Are these the “Happy Days?”

By Mac McPhail - Contributing columnist

Mac McPhail

“Happy Days Are Here Again.” You can probably hear some trader humming that song this month down on the floor of the New York Stock Exchange. And for good reason. The U.S. stock market has been at its all-time high during July. The Dow Jones Industrials, the S&P, and Nasdaq have all been at record highs during the month of July. Yes, it’s a good time to own stock. Things must be going great economically here in America.

Funny, because it sure doesn’t feel that way. The average actual wage for working Americans, minus inflation, have actually decreased since 2000. While the unemployment rate may appear low, it is not a true reflection of U.S. employment. Over 94 million Americans are no longer in the labor force, nearly 40% of the available workers. This is the highest percentage in nearly forty years. It may be by choice, like retirement. But the growth in the rate is primarily due to Americans being unable to find work and giving up looking.

There also appears to be a general feeling that while I may be doing economically okay today, I am unsure about my financial future. And I’m really concerned about those coming along after me. Surveys show that barely one in ten American adults believe that their children will be better off financially in the future than they are. And only 20% believe that their children will have a better quality of life than they have.

The American economy is a consumer driven economy. As long as we keep consuming, buying more stuff, the economy keeps humming along. And we are doing a good job of doing that. But how can that be, when we are not really earning as much as we used to? Or, there are not as many people working as in the past? How? By spending more than we, as individuals and the government, actually have. In other words, by going into debt.

We know about the U.S. government debt. It’s over 19 trillion dollars and has more than tripled in just the past 15 years. If the government had not manipulated interest rates in order to keep them low, the U.S. government debt would even be much higher. All that additional debt has pumped money into the U.S. economy, so that we can keep consuming.

What about us as individuals? After the 2008 Great Recession, Americans were more reluctant to go into more debt. Which lead to less consuming and our economy felt the effects. But time has passed, and debt is back in style.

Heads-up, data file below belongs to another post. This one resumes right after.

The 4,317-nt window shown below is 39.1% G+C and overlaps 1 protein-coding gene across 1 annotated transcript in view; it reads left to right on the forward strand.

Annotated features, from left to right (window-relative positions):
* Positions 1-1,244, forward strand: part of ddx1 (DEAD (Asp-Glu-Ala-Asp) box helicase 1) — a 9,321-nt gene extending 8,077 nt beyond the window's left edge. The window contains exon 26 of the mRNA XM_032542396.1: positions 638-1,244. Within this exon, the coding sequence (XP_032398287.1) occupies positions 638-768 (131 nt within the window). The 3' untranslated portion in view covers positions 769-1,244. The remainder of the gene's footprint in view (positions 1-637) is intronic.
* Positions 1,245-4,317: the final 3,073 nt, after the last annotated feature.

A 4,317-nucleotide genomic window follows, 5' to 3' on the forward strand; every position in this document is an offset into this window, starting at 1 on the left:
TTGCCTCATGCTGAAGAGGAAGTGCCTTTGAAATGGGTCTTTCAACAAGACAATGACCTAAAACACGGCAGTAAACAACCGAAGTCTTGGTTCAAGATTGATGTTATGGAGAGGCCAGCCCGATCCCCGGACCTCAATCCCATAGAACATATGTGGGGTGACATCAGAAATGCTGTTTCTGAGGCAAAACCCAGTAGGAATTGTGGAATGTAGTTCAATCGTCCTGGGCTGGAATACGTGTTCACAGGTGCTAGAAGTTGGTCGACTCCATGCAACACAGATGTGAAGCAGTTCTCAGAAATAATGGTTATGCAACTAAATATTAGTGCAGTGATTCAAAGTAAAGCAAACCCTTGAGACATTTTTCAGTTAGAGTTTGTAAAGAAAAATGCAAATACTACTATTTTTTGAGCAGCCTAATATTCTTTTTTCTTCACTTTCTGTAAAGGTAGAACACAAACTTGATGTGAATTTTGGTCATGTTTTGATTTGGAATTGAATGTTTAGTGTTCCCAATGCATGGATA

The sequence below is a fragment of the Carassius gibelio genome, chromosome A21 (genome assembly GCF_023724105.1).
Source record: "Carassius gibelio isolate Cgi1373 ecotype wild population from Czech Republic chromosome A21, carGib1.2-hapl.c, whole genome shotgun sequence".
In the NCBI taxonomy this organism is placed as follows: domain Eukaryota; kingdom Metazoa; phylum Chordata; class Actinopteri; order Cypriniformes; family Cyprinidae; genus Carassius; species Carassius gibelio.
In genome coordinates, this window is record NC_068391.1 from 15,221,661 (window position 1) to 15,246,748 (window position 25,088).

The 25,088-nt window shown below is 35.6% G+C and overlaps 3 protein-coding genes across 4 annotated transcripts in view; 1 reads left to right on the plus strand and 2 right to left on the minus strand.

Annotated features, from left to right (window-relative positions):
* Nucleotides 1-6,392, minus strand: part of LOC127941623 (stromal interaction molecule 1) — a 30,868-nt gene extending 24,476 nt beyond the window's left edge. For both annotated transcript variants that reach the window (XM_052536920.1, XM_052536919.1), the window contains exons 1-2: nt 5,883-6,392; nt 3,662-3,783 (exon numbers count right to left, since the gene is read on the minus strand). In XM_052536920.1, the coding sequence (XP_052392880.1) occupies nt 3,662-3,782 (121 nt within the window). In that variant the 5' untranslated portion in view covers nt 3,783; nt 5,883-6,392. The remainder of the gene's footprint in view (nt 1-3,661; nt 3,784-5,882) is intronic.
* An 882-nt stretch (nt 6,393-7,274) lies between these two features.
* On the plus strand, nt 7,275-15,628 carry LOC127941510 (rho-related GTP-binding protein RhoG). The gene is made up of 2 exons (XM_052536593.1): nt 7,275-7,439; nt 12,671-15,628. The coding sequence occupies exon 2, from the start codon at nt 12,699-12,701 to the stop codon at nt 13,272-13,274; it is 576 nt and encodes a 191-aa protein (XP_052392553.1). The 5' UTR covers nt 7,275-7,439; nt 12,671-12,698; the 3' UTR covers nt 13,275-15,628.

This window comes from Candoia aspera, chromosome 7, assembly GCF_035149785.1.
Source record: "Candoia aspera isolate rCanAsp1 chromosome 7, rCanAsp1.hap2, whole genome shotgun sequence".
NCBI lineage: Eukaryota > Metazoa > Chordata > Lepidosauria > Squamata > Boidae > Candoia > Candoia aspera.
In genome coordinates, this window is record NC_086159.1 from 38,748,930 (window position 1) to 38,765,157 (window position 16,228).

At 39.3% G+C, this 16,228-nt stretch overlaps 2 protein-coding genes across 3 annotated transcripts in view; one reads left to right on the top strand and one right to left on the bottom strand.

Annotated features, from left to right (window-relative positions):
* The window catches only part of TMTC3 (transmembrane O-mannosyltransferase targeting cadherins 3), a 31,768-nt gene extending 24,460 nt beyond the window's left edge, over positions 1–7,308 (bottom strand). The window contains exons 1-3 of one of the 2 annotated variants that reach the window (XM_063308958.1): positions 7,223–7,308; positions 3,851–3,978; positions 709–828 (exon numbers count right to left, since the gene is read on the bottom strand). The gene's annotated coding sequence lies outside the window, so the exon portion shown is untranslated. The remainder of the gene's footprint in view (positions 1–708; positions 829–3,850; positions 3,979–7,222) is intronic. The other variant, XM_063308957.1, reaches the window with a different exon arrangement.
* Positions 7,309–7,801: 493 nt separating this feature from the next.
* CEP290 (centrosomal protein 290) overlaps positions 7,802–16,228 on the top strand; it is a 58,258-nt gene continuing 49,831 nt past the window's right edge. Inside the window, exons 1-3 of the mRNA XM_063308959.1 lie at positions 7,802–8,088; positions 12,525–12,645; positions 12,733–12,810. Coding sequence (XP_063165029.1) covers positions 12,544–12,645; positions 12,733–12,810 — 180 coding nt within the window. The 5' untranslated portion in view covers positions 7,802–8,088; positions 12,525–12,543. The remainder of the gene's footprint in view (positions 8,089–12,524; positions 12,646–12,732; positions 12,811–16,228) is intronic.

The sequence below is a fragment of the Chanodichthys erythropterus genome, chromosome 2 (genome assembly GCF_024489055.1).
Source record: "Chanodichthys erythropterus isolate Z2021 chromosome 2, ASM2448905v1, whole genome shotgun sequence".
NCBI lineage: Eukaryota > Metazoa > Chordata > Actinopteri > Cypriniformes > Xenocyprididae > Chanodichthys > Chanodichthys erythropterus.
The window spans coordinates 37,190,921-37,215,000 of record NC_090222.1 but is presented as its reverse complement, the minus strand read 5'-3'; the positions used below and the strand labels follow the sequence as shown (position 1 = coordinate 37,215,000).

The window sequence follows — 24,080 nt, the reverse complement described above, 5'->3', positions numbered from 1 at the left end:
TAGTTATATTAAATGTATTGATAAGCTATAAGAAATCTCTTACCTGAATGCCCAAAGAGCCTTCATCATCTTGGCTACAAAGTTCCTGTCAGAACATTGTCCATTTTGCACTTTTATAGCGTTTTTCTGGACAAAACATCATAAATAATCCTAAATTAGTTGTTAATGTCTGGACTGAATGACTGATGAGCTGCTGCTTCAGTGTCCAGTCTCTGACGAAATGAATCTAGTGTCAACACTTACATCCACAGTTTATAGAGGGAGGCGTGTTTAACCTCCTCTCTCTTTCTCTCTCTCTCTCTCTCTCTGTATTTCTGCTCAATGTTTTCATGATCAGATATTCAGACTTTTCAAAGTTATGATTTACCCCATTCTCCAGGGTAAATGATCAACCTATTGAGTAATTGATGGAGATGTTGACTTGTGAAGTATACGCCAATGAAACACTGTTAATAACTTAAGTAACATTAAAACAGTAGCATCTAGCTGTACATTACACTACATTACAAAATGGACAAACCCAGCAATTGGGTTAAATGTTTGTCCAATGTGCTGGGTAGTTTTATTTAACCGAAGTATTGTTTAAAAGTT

Why buy a car or truck when you can lease a nicer one for the same price? It seems that there now are many more car commercials on TV promoting leasing, rather than buying. Why buy a Toyota when you can lease a Lexus and have the same payment? Why a Honda, when you can have an Acura? Why a Nissan, when you can have an Infiniti? You can rent that fancy car for three years and impress your neighbors. Of course, you will end up not owning anything.

I’ve noticed commercials on TV from Experian, the consumer and business credit reporting services corporation, promoting helping clients learn how to be good at credit. That being in debt is a skill you need to learn. And that the only reason you are having debt problems is that you haven’t learned the proper skills in handling it. And evidently that’s a skill that is needed to be learned early in adulthood. The average college graduate now owes $25,000 in back student loans when they graduate. That’s just debt from college. What about a car? Or a place to live?

There’s a big risk when your economy, like the U.S., is based on consumer spending. It will roll along as long as the consumer continues to spend. But if the consumer decides not to spend, or can’t get the money to spend, the economy will slow rapidly. Which will lead to a lack of consumer confidence, which will lead to even less spending. And from the surveys mentioned above, there is already a lack of confidence in our economic future.

Then, why is the stock market so high? Simply, because there is no better place to put your money and hope for some return. As I heard on CNBC, the stock market is still the cleanest dirty shirt in the drawer.

On October 29, 1929, the song, “Happy Days are Here Again,” was being recorded in New York City. Less than two miles away from the recording studio, the stock market was crashing on Wall Street, in what would become known as “Black Tuesday.” This was basically the beginning of the Great Depression. So maybe that stock trader today may need to change his tune.

Mac McPhail McPhail

By Mac McPhail

Contributing columnist

Mac McPhail, raised in Sampson County, lives in Clinton and can be reached at

Mac McPhail, raised in Sampson County, lives in Clinton and can be reached at

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